Helen Mirren does not mind the brutal winter New York has had. One reason is “The Audience,” her new Broadway play, in which she once again plays Queen Elizabeth. “There’s nothing quite like being in a successful play in New York. It’s the best,” she tells us over tea. Alas, she’s spending her day off from the show talking to strangers, albeit about a movie she’s really excited about. In “Woman in Gold,” she plays Maria Altmann, who fought to regain paintings — including a few Gustav Klimts — stolen from her family by the Nazis.
Sorry you’re here when it’s so cold and snowy.
I don’t mind that, that’s fine by me. I love the brutal winters. New Yorkers are just so impressive. There will be a blizzard — “the worst snowstorm for the last 20 years” — and then there they all are in the theater. They fight their way to Broadway, fight their way through the snow and the traffic. And they get there. You just want to bow down before them. They’re brilliant. I love New Yorkers.
Was it the subject of Nazi plundering of Europe’s art that intrigued you in “Woman in Gold”?
It was the story. It was big in the newspapers at the time, so I don’t know how I missed it. But I was blown away by the story. Great story, great role. She’s on the last page of the script — that’s always a good thing about a role. If you’re not on the last page you look at the last time you enter when you exit the story. If it’s a good exit then it’s a good role. If it just dribbles away, it’s no good.
So you always look at the last page?
It’s the first page I look at.
Have you turned down some major roles because of a weak exit?
Yes, absolutely. Sometimes they’ll say, “It’s not a great role, but we need a great actress to play it because then it will become so much better.” It will never be better. It will always be a piss-poor role, unless they rewrite the whole thing. [Laughs] I did do a role in “Where Angels Fear to Tread.” It was a wonderful character, but she died halfway through the film. But up to that point she was a great character, and then her death is what they’re all dealing with afterwards. In a way the character lives on through the characters. So that’s a good role. It doesn’t matter than she’s gone after the first hour; it’s still a great role.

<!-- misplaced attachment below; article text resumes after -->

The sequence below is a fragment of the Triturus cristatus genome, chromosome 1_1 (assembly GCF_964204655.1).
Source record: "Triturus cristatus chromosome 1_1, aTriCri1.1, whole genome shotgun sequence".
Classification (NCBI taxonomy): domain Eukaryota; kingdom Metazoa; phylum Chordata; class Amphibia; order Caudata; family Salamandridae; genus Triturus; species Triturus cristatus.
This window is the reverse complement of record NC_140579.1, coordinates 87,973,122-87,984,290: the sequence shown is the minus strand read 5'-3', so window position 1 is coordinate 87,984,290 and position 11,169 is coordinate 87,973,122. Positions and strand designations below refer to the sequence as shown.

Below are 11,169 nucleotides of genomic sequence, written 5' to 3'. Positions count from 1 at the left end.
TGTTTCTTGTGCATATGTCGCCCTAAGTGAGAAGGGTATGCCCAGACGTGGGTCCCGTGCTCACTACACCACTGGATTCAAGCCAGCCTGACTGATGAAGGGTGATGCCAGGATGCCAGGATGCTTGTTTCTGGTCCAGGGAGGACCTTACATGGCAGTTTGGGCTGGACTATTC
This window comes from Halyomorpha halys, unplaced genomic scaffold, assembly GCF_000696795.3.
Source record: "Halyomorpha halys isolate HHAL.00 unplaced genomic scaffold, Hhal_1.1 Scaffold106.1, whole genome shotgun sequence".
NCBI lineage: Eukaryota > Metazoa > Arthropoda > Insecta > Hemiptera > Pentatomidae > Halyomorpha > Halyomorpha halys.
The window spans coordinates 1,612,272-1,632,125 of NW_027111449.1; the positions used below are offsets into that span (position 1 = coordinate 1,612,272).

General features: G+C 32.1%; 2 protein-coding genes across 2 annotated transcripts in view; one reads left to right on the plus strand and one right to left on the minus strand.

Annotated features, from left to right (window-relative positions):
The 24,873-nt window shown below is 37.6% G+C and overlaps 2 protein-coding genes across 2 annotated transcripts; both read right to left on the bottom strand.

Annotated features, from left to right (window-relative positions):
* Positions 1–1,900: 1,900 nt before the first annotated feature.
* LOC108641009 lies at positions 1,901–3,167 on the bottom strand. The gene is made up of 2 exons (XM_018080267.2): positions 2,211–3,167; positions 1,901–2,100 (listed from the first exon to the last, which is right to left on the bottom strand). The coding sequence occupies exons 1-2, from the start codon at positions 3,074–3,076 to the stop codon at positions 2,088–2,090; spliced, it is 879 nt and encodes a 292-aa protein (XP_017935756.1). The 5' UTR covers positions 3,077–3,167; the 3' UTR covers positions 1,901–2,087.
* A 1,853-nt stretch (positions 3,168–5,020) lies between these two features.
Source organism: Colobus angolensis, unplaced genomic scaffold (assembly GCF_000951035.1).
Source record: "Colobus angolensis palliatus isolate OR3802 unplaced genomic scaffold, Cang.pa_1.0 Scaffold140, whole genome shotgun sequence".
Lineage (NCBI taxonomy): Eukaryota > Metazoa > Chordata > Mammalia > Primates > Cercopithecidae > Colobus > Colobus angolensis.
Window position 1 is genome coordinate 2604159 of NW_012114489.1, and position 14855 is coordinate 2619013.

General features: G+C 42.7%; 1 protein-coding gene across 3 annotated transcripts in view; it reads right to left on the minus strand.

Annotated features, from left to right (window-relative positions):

You’ve played real-life famous people before. Is it easier playing real people who, like Maria Altmann, aren’t famous?
It gives you freedom. It’s much better to play someone who’s not very well-known, because you’re not under the stricture of having to come up to peoples’ expectations. You have to get the voice, the walk, everything. I did try, obviously, to get her right. There are people who knew her very well, Randy Schoenberg not least of which. But you’re not under the same requirement of playing someone like Mrs. Thatcher or the Queen.
Did you talk to the family that much?
Not a lot. Actually, funnily enough, my dentist, when I told him I was playing Maria, said his mother knew Maria. There was this group of Viennese Jewish woman who all knew each other because they came from similar backgrounds. He had a film of his mother talking, and he sent it to me. That was invaluable, because she was exactly like Maria: same voice, same elegance, same refinement.
She also spent a large part of her life living in America.
And she never lost her accent. By the time you’re 18 you never lose your accent. Certainly my grandmother, who lived in Russia and then Britain for the vast majority of her life — she and my grandfather both had heavy Russian accents. They spoke English fluently but they never lost their accent.